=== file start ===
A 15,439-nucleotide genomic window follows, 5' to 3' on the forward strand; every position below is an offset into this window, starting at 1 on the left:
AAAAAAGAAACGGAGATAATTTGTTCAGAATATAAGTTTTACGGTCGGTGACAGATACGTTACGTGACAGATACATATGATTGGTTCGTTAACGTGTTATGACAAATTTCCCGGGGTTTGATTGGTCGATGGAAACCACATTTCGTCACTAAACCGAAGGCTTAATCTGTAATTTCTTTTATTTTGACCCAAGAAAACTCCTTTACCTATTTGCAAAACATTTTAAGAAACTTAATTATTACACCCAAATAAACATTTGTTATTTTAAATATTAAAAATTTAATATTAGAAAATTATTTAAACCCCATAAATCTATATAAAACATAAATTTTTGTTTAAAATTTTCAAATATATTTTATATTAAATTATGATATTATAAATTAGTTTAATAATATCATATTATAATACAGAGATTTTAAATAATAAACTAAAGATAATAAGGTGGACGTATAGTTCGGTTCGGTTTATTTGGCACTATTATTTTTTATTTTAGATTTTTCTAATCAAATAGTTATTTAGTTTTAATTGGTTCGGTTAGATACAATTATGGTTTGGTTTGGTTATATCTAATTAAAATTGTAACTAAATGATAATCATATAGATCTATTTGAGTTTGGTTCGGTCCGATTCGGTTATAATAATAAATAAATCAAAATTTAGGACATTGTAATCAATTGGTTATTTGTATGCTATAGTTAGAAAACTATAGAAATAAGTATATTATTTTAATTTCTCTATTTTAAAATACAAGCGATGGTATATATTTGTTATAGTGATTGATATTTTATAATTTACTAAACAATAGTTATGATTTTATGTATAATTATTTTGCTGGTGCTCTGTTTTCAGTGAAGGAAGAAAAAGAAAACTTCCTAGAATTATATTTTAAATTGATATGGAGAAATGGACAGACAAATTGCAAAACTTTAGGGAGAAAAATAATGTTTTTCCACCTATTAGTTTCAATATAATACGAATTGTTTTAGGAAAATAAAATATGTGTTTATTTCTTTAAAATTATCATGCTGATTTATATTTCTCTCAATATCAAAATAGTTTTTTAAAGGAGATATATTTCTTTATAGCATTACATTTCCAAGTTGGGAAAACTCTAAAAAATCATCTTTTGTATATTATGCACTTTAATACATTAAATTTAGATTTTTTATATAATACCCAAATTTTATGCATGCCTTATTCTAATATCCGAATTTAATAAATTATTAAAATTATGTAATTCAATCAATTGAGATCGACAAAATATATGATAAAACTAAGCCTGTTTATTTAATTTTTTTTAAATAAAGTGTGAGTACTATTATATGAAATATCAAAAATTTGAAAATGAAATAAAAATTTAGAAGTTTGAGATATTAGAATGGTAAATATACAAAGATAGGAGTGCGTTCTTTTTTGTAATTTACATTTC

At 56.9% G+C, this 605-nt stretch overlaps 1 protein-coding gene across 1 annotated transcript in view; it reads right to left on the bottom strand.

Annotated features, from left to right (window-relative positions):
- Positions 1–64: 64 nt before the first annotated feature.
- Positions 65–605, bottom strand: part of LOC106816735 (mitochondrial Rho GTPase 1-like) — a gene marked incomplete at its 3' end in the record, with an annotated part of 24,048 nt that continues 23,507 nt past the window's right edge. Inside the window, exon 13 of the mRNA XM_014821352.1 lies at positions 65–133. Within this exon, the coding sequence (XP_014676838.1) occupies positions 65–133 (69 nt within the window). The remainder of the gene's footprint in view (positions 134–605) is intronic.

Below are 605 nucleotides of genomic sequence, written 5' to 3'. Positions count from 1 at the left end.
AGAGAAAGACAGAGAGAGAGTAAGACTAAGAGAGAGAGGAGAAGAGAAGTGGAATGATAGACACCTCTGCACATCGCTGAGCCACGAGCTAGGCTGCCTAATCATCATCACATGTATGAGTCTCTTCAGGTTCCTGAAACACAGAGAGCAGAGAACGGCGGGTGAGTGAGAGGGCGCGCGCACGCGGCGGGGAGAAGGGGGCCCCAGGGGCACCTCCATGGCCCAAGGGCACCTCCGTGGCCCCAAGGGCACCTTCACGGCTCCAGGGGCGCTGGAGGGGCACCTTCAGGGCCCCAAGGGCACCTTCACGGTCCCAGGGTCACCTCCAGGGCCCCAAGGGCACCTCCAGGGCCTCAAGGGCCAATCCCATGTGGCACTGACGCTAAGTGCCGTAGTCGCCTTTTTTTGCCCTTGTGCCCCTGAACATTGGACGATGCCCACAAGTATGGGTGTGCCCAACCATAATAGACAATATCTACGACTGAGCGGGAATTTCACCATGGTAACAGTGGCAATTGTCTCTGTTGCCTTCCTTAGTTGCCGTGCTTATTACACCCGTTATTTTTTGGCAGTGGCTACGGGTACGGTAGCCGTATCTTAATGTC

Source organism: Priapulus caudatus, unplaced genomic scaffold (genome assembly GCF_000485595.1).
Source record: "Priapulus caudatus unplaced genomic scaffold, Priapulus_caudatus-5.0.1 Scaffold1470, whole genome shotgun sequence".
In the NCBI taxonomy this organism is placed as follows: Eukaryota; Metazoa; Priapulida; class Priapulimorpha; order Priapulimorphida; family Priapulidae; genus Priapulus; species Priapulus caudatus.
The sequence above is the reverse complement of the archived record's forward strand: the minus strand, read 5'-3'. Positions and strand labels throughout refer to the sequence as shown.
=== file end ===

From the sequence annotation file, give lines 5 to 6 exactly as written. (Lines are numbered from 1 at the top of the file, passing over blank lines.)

- Positions 1–64: 64 nt before the first annotated feature.
- Positions 65–605, bottom strand: part of LOC106816735 (mitochondrial Rho GTPase 1-like) — a gene marked incomplete at its 3' end in the record, with an annotated part of 24,048 nt that continues 23,507 nt past the window's right edge. Inside the window, exon 13 of the mRNA XM_014821352.1 lies at positions 65–133. Within this exon, the coding sequence (XP_014676838.1) occupies positions 65–133 (69 nt within the window). The remainder of the gene's footprint in view (positions 134–605) is intronic.